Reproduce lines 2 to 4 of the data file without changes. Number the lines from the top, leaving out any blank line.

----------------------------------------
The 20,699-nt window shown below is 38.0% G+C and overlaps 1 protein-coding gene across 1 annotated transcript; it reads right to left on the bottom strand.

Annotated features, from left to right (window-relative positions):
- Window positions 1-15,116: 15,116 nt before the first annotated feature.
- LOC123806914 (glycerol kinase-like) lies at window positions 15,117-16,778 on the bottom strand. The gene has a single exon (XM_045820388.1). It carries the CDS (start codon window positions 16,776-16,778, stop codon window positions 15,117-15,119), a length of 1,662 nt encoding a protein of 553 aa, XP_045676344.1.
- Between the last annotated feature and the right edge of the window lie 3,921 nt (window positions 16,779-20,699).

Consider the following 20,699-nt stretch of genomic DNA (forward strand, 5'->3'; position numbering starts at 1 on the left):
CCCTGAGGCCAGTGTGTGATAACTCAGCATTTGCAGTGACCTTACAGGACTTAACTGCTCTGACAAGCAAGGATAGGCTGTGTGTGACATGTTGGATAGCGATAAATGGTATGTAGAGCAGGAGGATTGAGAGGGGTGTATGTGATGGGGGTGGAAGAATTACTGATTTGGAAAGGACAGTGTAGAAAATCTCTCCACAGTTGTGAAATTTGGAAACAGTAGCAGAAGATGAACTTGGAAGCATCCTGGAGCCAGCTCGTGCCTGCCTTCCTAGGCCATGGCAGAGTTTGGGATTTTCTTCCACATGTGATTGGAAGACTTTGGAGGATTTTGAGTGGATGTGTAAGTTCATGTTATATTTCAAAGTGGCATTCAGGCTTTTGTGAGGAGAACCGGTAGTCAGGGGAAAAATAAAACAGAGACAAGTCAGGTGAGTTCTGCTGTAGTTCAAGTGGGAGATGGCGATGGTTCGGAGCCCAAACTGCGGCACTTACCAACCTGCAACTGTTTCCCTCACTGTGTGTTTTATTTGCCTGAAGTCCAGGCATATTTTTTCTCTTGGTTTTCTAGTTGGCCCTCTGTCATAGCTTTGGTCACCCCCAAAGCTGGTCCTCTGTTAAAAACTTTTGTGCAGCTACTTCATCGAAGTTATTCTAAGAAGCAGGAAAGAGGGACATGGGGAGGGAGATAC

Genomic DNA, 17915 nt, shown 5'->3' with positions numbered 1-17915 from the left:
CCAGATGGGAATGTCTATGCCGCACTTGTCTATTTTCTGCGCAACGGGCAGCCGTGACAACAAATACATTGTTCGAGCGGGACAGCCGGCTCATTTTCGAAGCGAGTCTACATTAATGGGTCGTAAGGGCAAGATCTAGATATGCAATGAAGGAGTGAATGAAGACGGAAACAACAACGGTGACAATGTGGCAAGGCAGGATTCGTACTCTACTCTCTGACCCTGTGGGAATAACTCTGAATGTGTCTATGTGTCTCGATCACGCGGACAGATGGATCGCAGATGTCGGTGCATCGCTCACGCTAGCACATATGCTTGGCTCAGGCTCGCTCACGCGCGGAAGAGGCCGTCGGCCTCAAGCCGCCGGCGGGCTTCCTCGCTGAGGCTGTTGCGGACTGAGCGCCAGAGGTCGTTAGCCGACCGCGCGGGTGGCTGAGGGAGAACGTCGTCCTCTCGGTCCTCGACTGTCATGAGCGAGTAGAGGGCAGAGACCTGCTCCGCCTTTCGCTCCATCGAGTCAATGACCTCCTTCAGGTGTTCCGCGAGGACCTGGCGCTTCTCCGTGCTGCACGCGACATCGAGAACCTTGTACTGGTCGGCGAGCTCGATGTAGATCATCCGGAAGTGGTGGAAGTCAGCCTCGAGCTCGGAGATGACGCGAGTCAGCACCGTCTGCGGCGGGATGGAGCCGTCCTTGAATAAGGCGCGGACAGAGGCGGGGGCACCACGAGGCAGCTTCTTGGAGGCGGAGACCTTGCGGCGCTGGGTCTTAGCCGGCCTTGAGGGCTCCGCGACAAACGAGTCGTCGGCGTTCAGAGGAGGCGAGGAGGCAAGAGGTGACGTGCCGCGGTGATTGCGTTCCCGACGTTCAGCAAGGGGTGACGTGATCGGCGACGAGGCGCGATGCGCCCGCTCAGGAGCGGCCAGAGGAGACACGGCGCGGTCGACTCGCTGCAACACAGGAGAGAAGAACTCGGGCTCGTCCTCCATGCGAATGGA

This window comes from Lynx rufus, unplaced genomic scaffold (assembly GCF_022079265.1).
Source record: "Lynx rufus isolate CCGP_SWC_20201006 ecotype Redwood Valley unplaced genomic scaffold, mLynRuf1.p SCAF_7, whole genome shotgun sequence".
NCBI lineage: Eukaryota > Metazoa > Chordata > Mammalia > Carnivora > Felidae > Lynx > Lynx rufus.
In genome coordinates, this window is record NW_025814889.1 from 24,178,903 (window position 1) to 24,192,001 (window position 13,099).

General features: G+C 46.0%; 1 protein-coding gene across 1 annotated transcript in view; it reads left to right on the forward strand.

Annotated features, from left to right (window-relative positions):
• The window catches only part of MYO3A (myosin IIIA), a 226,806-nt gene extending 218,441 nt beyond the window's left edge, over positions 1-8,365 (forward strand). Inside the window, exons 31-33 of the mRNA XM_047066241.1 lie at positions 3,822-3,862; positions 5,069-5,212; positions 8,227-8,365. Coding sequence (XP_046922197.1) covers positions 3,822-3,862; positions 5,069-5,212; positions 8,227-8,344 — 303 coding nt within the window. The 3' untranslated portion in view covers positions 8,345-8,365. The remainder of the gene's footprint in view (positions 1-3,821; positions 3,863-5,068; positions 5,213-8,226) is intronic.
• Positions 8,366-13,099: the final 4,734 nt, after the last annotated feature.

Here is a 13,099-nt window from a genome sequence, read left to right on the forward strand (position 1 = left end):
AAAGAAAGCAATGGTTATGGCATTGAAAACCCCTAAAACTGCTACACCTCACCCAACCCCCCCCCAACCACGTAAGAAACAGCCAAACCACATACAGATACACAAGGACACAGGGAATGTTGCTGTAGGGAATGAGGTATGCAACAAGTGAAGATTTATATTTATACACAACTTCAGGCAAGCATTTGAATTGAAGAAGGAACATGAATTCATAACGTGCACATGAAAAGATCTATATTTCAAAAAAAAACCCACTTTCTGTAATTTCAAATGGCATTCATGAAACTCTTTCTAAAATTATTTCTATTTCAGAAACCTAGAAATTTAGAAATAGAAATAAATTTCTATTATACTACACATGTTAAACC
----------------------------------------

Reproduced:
Annotated features, from left to right (window-relative positions):
- Window positions 1-15,116: 15,116 nt before the first annotated feature.
- LOC123806914 (glycerol kinase-like) lies at window positions 15,117-16,778 on the bottom strand. The gene has a single exon (XM_045820388.1). It carries the CDS (start codon window positions 16,776-16,778, stop codon window positions 15,117-15,119), a length of 1,662 nt encoding a protein of 553 aa, XP_045676344.1.